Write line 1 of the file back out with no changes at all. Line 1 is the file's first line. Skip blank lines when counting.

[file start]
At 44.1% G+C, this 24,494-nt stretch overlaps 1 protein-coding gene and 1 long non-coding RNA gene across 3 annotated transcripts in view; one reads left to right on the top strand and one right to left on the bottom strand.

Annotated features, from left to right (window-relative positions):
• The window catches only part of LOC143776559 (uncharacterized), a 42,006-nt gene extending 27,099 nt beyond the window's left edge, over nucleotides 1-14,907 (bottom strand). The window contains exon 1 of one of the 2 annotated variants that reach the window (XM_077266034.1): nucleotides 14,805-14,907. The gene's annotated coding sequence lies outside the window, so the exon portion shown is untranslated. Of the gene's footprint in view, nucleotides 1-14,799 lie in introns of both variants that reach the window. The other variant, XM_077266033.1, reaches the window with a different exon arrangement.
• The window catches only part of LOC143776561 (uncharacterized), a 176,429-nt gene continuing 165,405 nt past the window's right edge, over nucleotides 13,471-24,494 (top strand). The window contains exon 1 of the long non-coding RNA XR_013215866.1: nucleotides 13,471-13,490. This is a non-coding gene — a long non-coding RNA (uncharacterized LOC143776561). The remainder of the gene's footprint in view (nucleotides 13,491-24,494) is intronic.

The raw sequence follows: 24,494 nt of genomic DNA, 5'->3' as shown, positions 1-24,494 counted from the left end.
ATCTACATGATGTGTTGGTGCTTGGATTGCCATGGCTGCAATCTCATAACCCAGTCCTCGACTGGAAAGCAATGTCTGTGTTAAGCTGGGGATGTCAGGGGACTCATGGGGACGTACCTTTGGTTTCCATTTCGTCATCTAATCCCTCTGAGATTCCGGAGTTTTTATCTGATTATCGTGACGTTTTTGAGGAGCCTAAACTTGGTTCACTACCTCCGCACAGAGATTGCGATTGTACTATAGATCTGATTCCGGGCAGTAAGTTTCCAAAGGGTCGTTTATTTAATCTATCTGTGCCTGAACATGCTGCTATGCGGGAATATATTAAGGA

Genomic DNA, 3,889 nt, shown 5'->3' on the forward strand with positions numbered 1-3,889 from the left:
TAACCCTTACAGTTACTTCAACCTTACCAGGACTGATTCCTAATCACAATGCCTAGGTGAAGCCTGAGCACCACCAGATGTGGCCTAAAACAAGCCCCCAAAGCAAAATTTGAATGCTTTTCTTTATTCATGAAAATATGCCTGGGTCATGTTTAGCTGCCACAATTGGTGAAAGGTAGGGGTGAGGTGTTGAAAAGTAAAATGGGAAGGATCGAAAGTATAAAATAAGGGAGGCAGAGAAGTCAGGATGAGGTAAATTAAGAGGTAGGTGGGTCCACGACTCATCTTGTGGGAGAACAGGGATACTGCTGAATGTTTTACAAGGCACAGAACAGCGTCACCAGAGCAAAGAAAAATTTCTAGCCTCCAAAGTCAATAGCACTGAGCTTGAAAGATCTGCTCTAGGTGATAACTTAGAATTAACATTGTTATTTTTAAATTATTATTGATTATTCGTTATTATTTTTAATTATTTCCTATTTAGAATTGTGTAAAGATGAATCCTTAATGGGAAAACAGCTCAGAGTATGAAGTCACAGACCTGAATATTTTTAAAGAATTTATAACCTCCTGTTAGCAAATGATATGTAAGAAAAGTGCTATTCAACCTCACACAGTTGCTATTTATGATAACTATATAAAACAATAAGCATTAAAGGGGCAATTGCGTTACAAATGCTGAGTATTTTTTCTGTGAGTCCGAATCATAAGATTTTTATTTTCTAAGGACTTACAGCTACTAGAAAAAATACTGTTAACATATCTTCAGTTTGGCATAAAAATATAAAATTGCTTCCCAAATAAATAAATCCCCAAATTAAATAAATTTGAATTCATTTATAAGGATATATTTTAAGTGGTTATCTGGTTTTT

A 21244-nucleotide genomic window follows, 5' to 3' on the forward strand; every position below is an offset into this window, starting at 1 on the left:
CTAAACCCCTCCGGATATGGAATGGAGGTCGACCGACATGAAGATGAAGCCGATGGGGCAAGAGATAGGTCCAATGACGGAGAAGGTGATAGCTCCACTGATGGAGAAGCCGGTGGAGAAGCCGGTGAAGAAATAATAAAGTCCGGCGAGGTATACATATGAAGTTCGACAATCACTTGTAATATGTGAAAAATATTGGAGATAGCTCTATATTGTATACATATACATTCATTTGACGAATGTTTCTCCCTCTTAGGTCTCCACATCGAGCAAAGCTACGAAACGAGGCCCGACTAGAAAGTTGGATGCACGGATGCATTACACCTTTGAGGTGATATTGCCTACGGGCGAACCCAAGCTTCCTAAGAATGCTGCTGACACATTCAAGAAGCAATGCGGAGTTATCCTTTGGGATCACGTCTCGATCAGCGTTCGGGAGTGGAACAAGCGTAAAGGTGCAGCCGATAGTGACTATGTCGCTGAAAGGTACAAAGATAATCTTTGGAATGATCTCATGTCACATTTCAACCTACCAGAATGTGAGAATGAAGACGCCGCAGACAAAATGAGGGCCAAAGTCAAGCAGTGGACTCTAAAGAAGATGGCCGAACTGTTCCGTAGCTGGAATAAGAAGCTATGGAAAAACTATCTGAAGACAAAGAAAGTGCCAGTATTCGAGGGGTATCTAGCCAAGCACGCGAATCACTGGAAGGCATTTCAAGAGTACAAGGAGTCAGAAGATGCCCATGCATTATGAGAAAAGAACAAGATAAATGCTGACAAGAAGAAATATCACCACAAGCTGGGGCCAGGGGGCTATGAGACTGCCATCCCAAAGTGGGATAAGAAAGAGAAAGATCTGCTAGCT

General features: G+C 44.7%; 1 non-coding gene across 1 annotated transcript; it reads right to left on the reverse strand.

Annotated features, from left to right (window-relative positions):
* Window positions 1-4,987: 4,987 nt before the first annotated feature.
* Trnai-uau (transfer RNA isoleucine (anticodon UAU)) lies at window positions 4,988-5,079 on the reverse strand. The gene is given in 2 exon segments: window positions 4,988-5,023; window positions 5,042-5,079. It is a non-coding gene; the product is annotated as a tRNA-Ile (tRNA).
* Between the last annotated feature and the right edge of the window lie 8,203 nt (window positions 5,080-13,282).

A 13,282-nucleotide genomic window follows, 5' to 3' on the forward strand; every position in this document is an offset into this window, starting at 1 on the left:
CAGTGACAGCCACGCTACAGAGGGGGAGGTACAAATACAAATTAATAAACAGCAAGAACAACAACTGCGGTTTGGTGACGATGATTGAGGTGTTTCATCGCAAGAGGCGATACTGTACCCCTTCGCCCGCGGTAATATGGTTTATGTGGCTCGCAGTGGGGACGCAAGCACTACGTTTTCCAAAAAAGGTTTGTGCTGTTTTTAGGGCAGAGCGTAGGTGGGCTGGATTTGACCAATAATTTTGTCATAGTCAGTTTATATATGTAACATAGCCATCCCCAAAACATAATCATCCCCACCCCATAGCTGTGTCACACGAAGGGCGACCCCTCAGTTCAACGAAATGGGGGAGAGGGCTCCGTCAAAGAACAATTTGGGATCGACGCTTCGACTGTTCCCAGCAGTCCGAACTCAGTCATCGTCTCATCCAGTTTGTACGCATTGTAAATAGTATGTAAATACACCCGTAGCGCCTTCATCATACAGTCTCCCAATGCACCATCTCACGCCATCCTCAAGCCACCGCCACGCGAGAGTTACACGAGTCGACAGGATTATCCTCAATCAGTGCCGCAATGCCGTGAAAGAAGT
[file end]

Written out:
At 44.1% G+C, this 24,494-nt stretch overlaps 1 protein-coding gene and 1 long non-coding RNA gene across 3 annotated transcripts in view; one reads left to right on the top strand and one right to left on the bottom strand.